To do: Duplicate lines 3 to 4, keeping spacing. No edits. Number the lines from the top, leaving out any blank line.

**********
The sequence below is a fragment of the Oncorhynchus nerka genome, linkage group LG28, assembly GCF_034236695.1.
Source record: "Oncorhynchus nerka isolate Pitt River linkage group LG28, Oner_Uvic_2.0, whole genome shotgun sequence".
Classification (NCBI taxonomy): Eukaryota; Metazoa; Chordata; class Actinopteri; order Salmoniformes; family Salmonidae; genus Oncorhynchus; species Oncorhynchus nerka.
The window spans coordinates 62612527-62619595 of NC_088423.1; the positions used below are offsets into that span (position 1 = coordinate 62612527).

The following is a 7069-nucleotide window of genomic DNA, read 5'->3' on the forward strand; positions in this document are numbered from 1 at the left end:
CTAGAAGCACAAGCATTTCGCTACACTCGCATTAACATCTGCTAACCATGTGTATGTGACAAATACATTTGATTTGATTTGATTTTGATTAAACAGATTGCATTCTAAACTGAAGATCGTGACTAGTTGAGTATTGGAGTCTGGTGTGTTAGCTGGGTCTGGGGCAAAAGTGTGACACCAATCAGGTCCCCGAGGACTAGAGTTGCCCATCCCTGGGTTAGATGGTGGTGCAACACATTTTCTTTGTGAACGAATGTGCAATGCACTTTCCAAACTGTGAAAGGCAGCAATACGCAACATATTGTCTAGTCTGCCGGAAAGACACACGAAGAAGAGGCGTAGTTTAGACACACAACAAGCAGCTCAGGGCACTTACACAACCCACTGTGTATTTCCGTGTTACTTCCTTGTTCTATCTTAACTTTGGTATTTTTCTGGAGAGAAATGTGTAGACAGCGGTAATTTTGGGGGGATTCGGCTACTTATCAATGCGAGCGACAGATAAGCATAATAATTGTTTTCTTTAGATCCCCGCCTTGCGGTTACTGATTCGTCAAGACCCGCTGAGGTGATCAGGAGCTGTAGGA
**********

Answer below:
Classification (NCBI taxonomy): Eukaryota; Metazoa; Chordata; class Actinopteri; order Salmoniformes; family Salmonidae; genus Oncorhynchus; species Oncorhynchus nerka.
The window spans coordinates 62612527-62619595 of NC_088423.1; the positions used below are offsets into that span (position 1 = coordinate 62612527).